#pelliefun #soulfood #friday This beautiful #ProudlyZambian painting by @nukwasetembo is called "The Fall of Man", but there is something beautifully spiritually uplifting about it. To me it conveys beware of nefarious forces that may creep up on you and despite the trials and tribulations you face, find a way to thrive and your hard work will bear fruit: find the strength to rise and grow if you fall; don't descend into the depths of depravity and despair but find the beauty in an imperfect life. I see the Genesis inspiration as well, but I feel this painting has many profound interpretations. What do you see and feel? #Zambia #Zambian #art #artwork #oil #canvas #painting #Africa #African #africanart #oilcanvas #oilpainting #soulfoodfriday #genesis #bible #treeoflife #tree #forbiddenfruit #fruit #nature #natural #spiritual #religious #inspiration
A photo posted by Ngosa Whoopi Chungu (@whoops.c) on

Friday, 30 October 2015

e18hteam at the Lusaka International Film and Music Festival

Barefeet Theatre Film Night at 2015 Festival hosted at
FreshView Cinemas Manda Hill.
Fresh off e18hteam's win at SVAFF, it is coming back to Lusaka! If you have missed it now is your chance.

The last time it showed was at Barefeet Theatre's Film Night. The film was so highly anticipated, it was over subscribed in the end and kids sat on the floor to accommodate the demand.  I love how much support we are getting from the capital city.  Thank you for your support

Get your tickets within the next week, if you haven't gotten to see it on the big screen yet, from Fresh View Cinema.
Friday 6th November
Heads up, you will have to leave work early to beat traffic so plan accordingly. You are welcome for the week headstart to figure that out.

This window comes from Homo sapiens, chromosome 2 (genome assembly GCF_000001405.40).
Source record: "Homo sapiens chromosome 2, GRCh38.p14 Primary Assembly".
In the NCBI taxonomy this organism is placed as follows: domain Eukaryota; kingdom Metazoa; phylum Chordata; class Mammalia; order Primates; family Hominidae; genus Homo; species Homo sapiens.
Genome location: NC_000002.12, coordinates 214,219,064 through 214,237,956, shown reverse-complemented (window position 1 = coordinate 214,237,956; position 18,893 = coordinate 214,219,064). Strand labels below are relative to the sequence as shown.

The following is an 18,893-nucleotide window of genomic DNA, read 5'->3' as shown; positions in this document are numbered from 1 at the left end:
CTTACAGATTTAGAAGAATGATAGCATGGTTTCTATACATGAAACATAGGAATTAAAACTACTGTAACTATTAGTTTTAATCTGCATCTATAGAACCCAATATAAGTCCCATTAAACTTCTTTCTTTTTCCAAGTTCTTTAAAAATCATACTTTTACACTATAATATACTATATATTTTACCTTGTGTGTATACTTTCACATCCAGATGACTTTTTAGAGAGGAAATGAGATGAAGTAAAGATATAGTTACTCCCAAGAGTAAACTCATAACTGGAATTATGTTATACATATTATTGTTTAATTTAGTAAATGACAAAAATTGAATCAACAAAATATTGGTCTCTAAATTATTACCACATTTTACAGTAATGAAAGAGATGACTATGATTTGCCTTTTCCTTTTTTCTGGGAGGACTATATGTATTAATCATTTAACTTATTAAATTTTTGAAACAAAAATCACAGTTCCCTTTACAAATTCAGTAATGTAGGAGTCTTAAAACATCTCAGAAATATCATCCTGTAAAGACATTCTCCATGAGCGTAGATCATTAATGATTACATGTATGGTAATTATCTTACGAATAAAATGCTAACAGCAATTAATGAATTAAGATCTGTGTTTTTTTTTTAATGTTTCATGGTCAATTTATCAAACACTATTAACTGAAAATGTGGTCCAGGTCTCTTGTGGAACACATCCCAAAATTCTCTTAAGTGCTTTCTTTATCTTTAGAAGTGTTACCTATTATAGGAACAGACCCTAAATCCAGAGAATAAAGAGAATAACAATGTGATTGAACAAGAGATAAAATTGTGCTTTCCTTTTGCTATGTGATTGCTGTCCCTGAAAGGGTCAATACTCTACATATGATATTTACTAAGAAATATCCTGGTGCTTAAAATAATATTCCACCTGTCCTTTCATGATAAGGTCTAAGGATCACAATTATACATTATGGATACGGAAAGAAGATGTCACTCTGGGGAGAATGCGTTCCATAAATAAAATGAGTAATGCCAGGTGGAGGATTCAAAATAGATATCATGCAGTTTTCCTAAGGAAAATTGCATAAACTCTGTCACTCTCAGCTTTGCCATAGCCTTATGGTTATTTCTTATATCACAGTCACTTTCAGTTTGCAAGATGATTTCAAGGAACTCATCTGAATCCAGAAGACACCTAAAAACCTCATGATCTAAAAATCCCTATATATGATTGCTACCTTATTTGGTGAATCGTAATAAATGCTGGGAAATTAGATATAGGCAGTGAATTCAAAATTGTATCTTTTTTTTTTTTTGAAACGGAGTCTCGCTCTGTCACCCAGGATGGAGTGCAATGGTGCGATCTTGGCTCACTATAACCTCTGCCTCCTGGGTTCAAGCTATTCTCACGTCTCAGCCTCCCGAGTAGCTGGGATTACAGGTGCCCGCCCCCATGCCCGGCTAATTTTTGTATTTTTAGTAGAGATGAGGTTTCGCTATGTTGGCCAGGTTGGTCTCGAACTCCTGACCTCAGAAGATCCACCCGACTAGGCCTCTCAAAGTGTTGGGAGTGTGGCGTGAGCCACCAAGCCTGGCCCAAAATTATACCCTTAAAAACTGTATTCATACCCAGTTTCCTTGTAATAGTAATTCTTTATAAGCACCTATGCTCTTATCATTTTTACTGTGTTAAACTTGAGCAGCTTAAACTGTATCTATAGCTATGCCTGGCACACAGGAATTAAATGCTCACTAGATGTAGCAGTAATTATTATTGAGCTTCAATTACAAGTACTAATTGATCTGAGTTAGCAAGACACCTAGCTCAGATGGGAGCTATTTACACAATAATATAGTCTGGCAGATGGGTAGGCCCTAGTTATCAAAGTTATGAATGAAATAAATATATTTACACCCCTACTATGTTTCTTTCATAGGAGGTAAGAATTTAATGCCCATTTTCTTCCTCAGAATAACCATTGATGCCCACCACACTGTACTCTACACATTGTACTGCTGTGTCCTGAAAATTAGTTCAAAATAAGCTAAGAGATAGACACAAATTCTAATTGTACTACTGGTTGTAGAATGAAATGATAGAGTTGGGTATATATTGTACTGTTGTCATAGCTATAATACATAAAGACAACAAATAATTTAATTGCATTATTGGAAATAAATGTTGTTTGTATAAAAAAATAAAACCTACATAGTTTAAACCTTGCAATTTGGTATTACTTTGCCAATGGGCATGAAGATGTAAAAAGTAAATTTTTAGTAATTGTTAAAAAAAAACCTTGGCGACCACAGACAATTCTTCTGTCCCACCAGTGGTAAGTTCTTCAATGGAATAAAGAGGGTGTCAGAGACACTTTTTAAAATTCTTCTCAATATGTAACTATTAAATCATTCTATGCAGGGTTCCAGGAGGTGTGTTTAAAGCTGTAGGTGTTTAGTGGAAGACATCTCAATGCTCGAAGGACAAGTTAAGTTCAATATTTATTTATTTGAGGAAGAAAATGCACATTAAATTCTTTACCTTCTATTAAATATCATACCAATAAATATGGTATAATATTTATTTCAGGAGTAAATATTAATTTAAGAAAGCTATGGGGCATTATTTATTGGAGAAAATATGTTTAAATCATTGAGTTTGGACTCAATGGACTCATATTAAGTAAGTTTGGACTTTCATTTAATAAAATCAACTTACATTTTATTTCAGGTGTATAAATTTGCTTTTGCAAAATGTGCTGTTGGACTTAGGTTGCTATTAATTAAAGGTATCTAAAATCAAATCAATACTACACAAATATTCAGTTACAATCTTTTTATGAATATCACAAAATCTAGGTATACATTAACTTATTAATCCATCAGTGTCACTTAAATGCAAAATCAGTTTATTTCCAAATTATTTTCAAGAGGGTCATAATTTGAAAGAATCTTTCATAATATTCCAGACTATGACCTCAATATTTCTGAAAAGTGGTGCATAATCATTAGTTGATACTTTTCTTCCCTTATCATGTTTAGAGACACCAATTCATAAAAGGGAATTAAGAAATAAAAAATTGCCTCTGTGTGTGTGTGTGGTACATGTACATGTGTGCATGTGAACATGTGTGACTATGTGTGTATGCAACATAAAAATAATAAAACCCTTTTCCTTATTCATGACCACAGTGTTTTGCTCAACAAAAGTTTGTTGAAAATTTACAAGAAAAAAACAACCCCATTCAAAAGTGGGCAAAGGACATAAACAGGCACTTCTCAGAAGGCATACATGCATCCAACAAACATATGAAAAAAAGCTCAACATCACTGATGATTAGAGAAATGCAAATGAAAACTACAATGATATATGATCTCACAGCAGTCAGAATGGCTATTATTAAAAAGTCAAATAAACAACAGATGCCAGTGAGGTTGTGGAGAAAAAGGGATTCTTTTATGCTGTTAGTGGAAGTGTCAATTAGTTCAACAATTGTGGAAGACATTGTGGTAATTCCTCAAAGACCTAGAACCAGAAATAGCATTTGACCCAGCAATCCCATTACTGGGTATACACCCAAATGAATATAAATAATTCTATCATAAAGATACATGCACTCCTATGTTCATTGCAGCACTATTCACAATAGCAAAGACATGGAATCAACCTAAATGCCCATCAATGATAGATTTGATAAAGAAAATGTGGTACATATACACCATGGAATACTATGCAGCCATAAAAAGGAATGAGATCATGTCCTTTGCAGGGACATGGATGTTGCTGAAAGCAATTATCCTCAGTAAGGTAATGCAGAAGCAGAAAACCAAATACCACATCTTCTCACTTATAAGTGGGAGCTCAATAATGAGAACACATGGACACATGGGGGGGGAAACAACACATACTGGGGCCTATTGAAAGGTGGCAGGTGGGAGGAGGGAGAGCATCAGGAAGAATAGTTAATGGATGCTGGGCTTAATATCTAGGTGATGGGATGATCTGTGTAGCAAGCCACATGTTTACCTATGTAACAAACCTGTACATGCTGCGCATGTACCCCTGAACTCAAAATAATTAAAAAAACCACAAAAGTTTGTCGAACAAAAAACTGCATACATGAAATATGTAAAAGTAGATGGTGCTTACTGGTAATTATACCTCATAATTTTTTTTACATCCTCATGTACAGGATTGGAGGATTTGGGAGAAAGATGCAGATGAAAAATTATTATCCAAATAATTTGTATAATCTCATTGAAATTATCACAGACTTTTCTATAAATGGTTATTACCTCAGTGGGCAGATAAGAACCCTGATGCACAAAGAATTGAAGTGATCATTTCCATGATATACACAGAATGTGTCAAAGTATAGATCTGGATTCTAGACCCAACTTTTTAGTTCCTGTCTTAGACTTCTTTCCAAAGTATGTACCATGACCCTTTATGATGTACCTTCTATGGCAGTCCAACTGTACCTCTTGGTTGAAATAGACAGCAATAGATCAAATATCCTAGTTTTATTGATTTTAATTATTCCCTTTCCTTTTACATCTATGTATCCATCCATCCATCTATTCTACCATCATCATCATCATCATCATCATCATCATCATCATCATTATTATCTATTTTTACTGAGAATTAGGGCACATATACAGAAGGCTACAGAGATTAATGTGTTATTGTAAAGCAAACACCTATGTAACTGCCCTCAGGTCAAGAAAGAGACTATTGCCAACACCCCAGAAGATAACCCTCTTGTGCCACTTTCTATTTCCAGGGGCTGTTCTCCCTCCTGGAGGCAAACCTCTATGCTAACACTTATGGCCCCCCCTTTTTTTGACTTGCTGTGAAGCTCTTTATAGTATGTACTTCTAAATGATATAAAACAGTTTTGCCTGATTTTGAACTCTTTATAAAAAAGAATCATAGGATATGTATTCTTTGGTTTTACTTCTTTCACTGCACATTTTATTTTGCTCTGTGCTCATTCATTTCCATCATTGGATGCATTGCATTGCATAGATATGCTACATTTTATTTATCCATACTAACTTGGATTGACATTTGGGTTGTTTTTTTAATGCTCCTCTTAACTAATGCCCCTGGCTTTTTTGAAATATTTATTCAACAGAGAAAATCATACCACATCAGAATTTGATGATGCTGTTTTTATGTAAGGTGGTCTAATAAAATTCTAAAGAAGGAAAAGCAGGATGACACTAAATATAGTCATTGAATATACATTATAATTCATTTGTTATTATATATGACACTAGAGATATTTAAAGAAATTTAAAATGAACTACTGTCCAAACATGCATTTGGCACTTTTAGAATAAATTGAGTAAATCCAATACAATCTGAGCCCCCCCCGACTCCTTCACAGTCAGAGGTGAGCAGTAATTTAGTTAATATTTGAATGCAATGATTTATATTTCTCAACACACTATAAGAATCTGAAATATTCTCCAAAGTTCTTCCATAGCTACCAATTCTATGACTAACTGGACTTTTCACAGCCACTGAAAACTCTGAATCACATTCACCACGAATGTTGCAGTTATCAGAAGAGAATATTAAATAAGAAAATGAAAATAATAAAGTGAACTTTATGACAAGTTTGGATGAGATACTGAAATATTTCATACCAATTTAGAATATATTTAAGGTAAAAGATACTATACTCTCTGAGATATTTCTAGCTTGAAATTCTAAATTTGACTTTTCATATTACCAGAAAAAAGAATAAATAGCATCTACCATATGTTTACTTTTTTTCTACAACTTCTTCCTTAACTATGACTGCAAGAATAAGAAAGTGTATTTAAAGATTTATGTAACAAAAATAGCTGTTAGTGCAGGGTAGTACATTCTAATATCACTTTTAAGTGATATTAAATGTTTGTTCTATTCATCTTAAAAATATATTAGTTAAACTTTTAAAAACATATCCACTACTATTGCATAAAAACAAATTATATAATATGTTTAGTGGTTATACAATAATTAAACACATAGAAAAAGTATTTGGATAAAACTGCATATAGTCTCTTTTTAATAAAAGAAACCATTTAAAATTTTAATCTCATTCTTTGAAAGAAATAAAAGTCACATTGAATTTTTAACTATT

So glad people are still excited to go see it. Honoured to have it as part of closing night line up. Thank you to Charity Maruta for including the film this year.  She has been such a supporter since it premiered last year.  Wish LIFMF every success as it continues to grow in its second year and beyond.
> whoop whoop #CelebrateZambian">#CelebrateZambian> #AmAboutThatLife">#AmAboutThatLife> ❤">">— That African Girl ❤ (@ThaAfricanGirl) October">">October 23, 2015

For more information about all the local, African and global films showing, visit LIFMF website.

To keep up to date with e18hteam,  check the film out on Facebook, Twitter and Instagram.

Thursday, 29 October 2015

Zed Love

I am currently sitting in the Emirates Business Class Lounge at Dubai International Airport, en route from San Francisco to Lusaka. Five years ago I was at in this very airport returning home from LA after my masters, excited by what was to come as I transitioned back to living on African soil. Is it coincidence that there are so many parallels to my journey when I started this blog? Methinks not.  Methinks the universe is trying to tell me something. I would be foolish not to listen. So thought I would ruminate over a coupla things on Thursday ;}.